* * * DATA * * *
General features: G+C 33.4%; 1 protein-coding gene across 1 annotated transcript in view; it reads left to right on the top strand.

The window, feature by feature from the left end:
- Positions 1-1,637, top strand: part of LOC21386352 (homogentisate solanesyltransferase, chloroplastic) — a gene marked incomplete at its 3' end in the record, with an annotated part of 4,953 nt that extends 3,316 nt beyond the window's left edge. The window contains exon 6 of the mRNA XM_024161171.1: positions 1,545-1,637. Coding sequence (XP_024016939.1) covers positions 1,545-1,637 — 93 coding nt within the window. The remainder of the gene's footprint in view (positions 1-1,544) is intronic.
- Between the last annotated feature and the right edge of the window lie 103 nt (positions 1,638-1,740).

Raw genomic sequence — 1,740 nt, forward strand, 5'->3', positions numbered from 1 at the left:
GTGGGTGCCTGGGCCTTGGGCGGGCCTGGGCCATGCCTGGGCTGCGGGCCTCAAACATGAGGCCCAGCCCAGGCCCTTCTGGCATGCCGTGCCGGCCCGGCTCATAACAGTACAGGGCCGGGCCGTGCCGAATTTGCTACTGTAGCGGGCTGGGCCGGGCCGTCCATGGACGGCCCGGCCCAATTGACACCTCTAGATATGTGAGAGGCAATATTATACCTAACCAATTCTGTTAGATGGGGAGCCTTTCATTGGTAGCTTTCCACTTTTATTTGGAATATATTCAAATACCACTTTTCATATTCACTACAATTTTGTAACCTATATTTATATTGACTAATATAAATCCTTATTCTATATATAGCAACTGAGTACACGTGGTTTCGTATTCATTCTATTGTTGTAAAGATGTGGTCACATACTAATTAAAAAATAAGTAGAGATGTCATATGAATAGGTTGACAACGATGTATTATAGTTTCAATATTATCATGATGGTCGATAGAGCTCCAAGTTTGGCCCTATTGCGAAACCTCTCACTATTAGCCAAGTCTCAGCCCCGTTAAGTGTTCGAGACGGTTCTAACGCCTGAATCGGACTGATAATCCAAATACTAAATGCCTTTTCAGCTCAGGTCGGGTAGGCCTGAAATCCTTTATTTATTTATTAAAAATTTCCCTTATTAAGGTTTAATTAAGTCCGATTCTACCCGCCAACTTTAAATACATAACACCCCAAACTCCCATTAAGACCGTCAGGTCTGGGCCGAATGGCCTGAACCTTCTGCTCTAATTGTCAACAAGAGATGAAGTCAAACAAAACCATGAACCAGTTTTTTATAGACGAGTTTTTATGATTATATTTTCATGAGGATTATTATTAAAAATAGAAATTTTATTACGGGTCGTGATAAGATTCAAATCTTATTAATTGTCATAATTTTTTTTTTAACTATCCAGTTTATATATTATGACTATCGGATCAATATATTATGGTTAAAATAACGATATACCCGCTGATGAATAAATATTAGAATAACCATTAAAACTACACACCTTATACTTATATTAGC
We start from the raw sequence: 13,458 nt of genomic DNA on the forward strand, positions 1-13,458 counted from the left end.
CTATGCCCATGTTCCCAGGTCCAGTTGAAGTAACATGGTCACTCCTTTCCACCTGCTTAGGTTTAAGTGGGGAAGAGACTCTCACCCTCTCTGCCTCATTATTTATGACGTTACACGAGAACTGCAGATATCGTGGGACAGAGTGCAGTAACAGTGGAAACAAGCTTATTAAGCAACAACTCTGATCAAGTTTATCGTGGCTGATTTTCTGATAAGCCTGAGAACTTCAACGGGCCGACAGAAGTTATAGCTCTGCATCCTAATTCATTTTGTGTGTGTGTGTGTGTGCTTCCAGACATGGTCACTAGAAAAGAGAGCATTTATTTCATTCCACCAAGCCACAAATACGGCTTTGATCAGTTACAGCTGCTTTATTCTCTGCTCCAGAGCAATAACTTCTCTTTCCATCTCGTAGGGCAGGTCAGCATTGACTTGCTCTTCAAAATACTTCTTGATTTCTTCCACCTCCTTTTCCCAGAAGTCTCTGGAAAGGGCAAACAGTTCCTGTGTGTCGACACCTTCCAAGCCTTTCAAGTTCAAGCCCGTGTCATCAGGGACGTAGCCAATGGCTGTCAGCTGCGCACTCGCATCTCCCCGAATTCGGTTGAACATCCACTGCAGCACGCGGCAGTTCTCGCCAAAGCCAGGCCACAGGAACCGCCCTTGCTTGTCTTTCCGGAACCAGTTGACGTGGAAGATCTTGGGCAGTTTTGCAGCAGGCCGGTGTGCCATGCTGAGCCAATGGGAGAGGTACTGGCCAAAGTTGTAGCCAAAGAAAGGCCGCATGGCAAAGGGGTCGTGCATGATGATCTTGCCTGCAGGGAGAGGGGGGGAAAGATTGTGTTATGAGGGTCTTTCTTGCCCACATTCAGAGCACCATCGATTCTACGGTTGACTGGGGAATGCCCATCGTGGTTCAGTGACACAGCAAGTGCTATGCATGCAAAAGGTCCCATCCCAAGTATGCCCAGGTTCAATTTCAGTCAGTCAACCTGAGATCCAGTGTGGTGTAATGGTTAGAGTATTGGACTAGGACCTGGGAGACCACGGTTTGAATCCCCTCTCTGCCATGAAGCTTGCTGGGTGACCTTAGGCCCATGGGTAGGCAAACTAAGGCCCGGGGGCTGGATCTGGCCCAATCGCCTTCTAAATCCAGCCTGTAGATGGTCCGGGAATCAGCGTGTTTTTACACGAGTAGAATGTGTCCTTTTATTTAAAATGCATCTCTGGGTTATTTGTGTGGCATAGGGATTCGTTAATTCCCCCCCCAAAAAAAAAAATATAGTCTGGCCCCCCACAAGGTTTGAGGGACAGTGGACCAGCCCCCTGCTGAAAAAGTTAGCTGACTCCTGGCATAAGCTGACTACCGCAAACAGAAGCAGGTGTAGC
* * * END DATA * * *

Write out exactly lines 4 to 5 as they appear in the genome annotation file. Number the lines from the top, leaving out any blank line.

- Between the last annotated feature and the right edge of the window lie 103 nt (positions 1,638-1,740).

Raw genomic sequence — 1,740 nt, forward strand, 5'->3', positions numbered from 1 at the left: